Friday, March 7, 2014

Simonnet-Febvre Chablis Tasting with Jean-Philippe Archambaud

The Houston Sommelier Association hosted another fantastic seminar and tasting. This week, members were treated to an in-depth discussion of the terroir of Chablis and how it influences the wines that are produced there. The seminar was led by winemaker Jean-Philippe Archambaud of Simonnet-Febvre.

We started with the 2012-2010 vintages from two Chablis Premier Cru vineyards, Vaillons and Fourchaume. They both have the famous Kimmeridgian limestone soil. Vaillons is located on the left bank of the Sereine River and Fourchaume is on the right. The Vaillons vineyard's history is to create more accessible wines. For both of these wines, Jean-Philippe prefers to use all stainless steel, no oak barrels in this production, he does allow full malo-lactic fermentation for complexity; he does not engage in any battonage or stirring of the lees during the 10-12 months that the wine ages with the yeast.

Jean-Philippe discussed 2012 as being a rather difficult year with a wet spring and a windy June, it ended with warm, dry weather which saved the vintage. Yields were down and the wines produced were not typical of the region but they were good.
2012 Vaillons - ripe peach aroma with fresh melon flavor, smooth, moderate acidity, fruity finish
2012 Fourchaume - slow to open, light floral aromas of citrus blossom with lemon zest flavor, citrus/mineral finish.

The prior year was also a difficult year with an early spring followed by a cold, windy May. This also led to lower volume production though it created a more typical Chablis wine.
2011 Vaillons - more austere, linear, lemon
2011 Fourchaume - rich lemon zest aroma and flavor with a touch of mint, longer finish

Fortunately, the year before was a more classic year for weather and wine in Chablis.
2010 Vaillons - fresh lemon citrus aromas and flavors, higher acidity with a long mineral-tinged finish.
2010 Fourchaume - more aromatic, citrus blossom and mint aromas with lemon zest flavor, higher acidity, long finish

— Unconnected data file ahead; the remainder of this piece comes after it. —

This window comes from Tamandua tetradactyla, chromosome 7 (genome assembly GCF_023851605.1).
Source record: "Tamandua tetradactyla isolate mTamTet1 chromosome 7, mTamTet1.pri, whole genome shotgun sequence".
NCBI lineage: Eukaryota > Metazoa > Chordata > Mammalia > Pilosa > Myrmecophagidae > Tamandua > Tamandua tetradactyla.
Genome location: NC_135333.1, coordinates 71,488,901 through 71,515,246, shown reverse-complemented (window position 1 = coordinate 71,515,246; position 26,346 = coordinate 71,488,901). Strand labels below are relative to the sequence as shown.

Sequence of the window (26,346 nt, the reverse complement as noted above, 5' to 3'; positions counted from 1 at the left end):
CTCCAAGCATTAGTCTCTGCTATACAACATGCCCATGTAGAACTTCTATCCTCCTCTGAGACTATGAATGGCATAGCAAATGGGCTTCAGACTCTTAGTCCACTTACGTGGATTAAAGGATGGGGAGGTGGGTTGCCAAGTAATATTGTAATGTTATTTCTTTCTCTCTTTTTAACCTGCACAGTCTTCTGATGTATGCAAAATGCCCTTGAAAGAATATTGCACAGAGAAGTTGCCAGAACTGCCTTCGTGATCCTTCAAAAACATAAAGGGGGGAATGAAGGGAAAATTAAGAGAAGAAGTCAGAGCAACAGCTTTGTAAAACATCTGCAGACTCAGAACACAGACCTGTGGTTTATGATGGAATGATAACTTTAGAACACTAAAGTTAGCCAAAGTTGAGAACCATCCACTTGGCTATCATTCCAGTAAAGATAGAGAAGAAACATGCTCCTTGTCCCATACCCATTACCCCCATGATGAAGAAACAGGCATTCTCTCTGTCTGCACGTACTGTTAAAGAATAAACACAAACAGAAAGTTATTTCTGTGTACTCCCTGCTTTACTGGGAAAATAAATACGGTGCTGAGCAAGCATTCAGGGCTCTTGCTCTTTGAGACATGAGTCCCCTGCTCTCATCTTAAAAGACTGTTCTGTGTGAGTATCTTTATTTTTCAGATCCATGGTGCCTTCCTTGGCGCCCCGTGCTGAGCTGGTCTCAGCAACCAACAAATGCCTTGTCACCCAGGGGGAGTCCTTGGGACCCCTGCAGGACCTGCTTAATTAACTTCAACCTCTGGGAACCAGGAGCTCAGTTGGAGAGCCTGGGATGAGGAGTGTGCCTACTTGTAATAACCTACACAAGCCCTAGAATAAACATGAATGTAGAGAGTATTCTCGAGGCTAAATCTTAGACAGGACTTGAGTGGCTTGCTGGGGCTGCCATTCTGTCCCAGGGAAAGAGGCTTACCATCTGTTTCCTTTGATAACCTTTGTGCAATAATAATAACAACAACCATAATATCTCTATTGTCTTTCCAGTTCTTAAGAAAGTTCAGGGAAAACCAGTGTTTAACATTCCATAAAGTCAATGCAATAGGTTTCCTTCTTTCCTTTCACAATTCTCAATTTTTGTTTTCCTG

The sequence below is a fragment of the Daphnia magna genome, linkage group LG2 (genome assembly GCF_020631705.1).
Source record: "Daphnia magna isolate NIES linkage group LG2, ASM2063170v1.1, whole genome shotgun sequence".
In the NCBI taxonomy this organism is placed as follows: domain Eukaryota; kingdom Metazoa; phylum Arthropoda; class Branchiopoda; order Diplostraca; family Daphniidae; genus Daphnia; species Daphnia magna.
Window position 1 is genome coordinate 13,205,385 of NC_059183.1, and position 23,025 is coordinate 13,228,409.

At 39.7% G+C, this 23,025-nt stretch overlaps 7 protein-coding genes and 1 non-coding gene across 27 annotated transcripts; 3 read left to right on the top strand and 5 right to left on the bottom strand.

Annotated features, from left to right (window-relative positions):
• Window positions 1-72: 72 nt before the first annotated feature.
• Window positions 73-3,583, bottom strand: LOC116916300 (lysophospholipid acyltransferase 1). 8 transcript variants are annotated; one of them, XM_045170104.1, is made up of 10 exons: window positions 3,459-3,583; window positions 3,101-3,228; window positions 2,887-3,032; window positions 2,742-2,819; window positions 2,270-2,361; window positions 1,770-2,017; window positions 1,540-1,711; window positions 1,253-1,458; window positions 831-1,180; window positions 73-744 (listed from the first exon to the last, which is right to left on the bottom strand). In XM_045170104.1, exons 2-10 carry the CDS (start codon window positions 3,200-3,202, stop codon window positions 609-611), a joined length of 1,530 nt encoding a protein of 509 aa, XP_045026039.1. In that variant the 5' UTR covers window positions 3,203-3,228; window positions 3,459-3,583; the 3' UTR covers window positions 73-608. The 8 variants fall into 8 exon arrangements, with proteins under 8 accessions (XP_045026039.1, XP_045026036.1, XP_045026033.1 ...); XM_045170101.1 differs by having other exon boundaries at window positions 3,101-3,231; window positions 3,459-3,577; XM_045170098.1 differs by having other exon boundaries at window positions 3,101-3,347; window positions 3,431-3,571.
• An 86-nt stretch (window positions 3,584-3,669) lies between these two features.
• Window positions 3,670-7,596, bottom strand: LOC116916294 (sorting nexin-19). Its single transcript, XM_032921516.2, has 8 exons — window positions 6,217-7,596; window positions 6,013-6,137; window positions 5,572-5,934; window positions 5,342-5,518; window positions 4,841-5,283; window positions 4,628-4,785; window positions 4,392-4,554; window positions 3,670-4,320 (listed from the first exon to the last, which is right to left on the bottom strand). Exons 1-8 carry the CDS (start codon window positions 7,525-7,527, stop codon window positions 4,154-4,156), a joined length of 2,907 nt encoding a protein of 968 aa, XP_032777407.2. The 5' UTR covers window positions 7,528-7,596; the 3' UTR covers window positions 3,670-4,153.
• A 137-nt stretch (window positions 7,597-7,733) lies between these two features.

Next, we looked at the Simonnet-Febvre Chablis from the Grand Cru vineyards of Les Clos and Les Preuses.  The Preuses vineyard is on the steepest part of the hillside on Kimmeridgian limestone with longer hours of sunshine and better drainage than other parts of this climat. Jean-Philippe feels this is the purest example of the terroir; he prefers to use only stainless steel with 15-18 months on the lees to try to achieve this expression in the wine. 
2011 Preuses - floral citrus blossom and honey aroma, lemon and mineral finish
2010 Preuses - honey, lemon and mushroom with a long mineral finish
2009 Preuses - lemon richness with a bit of mushroom followed by acidity with a long slightly saline mineral finish

Les Clos produces more powerful wines with great age ability, in fact, they need some aging for optimal enjoyment as they can be austere in youth. Because of this, Jean-Philippe Archambaud prefers to ferment half of the wine in barrel and half in stainless steel with the 15-18 months of aging on the lees.
2011 Les Clos - very closed, lemon.
2010 Les Clos - A slight reductive character that tells the winemaker that this wine is going to age well; citrus and a bit of baking spice, long finish
2009 Les Clos - lemon, dried herbs and mushrooms; rich, flinty minerality, long finish.

After three years of low yields due to the weather in Chablis, it was interesting to taste two of those vintages and see how good the wines were despite the hard growing season. The downside for consumers will be increased prices as availability decreases due to the lowered volume of production over multiple consecutive vintages, so get it now. 

Thanks again to the 
Houston Sommelier Association 
for providing these educational opportunities to our local wine professionals!